The economic link changes mainly affect the pelagic sector, which makes significant landings abroad, mostly into Norway but also Denmark and Ireland, because better prices can often be obtained there than in Scotland. Scottish pelagic processors have called for more landings to be made into Scotland for many years.
The latest statistics from Marine Scotland confirm that in 2021 Scottish vessels landed 170,000t of sea fish and shellfish worth £148m abroad. Landings abroad make up 39% of tonnage and 26% by value. Although a small number of Scottish whitefish vessels made landings abroad last year, the vast majority of these were of pelagic fish, landed both into Ireland and Scandinavia, including much of the additional pelagic quotas that prior to Brexit were swapped with Norway in return for cod and haddock.
The Scottish pelagic fleet is largely based in Fraserburgh and Shetland, and is mostly in membership of the Scottish Fishermen’s Organisation and the Shetland FPO.
The two POs issued a joint statement to express their ‘fundamental disagreement’ with the new economic links, which said: “While Scottish pelagic fishermen of course want to see a thriving pelagic processing sector in Scotland, we have painstakingly explained to the Scottish government throughout what’s been a long-drawn-out five-year consultation that this proposed legislative approach is an irresponsible means of achieving that goal.
“We fundamentally disagree with the stance taken by the Scottish government, which ignores our serious concerns around the practical, economic and legal questions that now undoubtedly arise.”
Ian Gatt, chief executive of the Scottish Pelagic Fishermen’s Association (SPFA), said the SPFA did not support the changes being carried out through legislation. He said: “When we responded to the government’s consultation, we supported the government’s objective to get more fish landed into the Scottish pelagic factories, but we didn’t support that being done through legislation, so we’re disappointed that legislation has been brought in.”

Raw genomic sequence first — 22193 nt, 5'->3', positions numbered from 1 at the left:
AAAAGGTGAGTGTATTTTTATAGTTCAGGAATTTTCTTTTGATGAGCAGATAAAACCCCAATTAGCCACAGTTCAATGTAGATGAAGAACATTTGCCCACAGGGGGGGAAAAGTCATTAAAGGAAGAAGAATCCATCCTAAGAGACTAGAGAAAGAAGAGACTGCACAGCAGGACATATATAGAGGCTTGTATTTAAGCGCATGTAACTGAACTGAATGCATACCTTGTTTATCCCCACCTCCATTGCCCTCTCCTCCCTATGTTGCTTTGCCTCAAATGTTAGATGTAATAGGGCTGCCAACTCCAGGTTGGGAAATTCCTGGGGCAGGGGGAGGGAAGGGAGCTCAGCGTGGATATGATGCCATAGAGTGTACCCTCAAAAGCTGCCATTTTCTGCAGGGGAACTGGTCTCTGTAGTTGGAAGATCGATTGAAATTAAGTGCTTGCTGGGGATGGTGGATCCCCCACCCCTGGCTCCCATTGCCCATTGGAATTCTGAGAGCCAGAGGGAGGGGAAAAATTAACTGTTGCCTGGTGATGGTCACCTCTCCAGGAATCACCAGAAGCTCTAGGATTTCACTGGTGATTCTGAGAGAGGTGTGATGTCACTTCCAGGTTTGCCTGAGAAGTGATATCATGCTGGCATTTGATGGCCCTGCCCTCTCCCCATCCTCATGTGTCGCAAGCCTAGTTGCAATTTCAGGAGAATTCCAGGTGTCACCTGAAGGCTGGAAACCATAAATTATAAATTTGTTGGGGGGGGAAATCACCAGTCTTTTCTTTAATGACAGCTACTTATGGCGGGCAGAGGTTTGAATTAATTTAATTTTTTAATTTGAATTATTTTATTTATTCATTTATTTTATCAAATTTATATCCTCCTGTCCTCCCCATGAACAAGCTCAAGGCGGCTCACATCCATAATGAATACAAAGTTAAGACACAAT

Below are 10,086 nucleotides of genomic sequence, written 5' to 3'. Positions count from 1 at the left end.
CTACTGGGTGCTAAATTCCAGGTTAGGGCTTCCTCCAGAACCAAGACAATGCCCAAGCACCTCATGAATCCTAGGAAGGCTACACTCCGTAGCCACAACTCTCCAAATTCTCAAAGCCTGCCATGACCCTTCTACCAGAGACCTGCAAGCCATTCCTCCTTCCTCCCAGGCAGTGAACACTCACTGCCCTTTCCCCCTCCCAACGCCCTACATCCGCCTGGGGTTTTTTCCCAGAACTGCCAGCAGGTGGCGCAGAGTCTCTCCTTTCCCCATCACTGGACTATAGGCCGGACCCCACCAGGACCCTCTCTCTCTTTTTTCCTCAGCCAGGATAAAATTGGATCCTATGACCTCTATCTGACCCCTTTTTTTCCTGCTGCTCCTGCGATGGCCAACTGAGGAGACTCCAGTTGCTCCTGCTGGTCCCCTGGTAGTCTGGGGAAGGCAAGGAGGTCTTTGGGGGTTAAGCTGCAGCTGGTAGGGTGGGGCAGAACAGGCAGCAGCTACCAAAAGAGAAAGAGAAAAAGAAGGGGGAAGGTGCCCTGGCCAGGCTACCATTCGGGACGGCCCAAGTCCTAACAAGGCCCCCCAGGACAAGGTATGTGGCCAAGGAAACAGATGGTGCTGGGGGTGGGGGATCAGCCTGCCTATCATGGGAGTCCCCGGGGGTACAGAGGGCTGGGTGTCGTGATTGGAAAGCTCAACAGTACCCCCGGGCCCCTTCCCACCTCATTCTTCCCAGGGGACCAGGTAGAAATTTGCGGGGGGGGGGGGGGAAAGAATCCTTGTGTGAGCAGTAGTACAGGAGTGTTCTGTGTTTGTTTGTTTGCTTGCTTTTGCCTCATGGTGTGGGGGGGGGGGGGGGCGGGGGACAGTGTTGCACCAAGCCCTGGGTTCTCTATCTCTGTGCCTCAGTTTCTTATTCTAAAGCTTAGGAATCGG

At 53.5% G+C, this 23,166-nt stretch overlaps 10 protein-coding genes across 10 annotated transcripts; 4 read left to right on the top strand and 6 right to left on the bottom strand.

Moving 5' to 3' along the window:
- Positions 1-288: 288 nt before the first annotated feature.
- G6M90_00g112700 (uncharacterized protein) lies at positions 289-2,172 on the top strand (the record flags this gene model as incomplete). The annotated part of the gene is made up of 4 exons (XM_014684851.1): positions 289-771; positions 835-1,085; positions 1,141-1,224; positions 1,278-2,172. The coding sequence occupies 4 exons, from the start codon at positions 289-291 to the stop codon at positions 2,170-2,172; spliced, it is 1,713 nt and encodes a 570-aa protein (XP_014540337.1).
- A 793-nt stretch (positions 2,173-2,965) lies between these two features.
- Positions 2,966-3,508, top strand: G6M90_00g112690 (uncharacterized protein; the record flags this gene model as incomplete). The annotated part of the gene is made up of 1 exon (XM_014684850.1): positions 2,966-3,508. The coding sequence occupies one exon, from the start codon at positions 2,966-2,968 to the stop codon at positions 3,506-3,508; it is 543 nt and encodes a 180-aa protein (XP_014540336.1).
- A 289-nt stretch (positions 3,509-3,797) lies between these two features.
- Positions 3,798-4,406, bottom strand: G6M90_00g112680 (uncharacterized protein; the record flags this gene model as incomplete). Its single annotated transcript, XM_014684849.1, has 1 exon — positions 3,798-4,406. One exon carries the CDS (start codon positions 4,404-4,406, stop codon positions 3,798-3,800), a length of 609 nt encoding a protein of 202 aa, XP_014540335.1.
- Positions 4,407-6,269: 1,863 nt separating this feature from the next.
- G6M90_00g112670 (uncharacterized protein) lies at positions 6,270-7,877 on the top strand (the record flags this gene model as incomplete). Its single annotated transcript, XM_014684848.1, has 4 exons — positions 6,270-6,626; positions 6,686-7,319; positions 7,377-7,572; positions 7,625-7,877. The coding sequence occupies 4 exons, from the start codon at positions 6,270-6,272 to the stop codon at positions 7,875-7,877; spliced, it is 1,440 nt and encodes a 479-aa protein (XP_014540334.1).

In consultation responses, pelagic catchers and some POs and fish agents said changes to the economic link licence condition were intended to subsidise the processing sector at the expense of the pelagic fleet.
Pelagic vessel owners also expressed concern that if they are forced to land more into Scotland, they could suffer financial loss, as prices tend to be less competitive in Scotland than abroad and processors could offer lower prices.
There were also claims that there is insufficient pelagic processing capacity, cold storage and freezing facilities in Scotland to facilitate increased pelagic landings.
Supporters of the changes argued they would provide new opportunities for processors and enable them to plan more effectively, give a sound platform for investment, stimulate confidence in the sector, and redress the balance between fishermen and the onshore sector.
Some wanted the landings target of 55% to be implemented straight away, as well as additional, specific targets for high-value pelagic species such as mackerel to avoid redundancies in the processing sector.
Jimmy Buchan, chief executive of the Scottish Seafood Association, told Fishing News that if more fish is to come into Scotland, funding should be made available to enable processors to invest in the equipment they will need to scale up their operations to cope with the additional supply.
This, in turn, would allow processors to pay more for catches, so prices would no longer be an issue, he said.
This story was taken from the latest issue of Fishing News. For more up-to-date and in-depth reports on the UK and Irish commercial fishing sector, subscribe to Fishing News here or buy the latest single issue for just £3.30 here.